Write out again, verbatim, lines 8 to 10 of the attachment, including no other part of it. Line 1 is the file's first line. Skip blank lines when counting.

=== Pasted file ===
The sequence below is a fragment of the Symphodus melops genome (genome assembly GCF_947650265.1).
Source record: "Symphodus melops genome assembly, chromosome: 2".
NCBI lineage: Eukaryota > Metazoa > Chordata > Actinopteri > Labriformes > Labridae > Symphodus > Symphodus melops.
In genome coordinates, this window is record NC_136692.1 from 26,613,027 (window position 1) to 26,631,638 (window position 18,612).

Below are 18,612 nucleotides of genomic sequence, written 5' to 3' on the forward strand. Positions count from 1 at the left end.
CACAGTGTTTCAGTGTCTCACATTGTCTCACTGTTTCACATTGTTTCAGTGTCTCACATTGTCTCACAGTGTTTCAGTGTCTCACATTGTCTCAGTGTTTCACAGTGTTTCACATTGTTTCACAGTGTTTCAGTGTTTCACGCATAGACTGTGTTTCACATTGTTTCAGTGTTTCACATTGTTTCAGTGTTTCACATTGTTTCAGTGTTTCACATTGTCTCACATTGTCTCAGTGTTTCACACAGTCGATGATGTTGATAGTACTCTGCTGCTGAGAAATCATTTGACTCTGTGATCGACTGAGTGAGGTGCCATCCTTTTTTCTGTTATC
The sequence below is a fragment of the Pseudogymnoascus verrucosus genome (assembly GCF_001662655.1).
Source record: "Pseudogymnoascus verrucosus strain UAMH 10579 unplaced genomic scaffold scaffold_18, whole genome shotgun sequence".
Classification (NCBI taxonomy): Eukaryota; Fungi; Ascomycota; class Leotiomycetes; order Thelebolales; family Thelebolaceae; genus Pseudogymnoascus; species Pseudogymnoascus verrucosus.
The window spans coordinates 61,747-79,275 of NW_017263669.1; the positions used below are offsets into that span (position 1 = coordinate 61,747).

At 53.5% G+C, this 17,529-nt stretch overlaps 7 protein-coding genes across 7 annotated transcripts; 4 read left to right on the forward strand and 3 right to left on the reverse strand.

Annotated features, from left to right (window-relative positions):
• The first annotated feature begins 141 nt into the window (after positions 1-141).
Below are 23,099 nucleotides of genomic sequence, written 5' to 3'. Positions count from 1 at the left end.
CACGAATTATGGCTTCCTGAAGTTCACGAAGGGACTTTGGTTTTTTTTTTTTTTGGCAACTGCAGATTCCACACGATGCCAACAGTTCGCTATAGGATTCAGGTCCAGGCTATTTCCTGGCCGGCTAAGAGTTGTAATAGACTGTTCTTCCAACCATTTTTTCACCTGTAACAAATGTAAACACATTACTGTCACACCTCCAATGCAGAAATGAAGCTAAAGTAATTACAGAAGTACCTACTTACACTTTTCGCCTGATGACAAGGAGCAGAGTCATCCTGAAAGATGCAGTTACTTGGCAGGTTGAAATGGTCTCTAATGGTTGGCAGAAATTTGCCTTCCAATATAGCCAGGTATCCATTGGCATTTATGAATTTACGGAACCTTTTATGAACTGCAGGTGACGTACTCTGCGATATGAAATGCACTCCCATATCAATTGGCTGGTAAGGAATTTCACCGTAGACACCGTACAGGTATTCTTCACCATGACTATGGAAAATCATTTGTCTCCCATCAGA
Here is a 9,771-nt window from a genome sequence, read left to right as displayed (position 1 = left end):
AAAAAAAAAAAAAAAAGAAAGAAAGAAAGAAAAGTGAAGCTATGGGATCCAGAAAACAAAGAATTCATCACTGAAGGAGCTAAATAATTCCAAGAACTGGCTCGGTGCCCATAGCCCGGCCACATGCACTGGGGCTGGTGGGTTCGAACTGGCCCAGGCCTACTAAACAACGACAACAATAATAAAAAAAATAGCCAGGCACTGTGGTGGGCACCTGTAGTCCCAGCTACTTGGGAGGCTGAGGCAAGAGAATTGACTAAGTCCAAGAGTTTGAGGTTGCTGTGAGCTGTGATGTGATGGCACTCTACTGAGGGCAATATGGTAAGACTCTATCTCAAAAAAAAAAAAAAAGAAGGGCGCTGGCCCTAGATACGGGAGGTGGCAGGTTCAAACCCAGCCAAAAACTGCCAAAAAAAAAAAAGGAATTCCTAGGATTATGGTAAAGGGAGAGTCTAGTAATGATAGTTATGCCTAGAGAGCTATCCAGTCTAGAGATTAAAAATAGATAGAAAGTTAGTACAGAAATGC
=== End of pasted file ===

Source record: "Pseudogymnoascus verrucosus strain UAMH 10579 unplaced genomic scaffold scaffold_18, whole genome shotgun sequence".
Classification (NCBI taxonomy): Eukaryota; Fungi; Ascomycota; class Leotiomycetes; order Thelebolales; family Thelebolaceae; genus Pseudogymnoascus; species Pseudogymnoascus verrucosus.
The window spans coordinates 61,747-79,275 of NW_017263669.1; the positions used below are offsets into that span (position 1 = coordinate 61,747).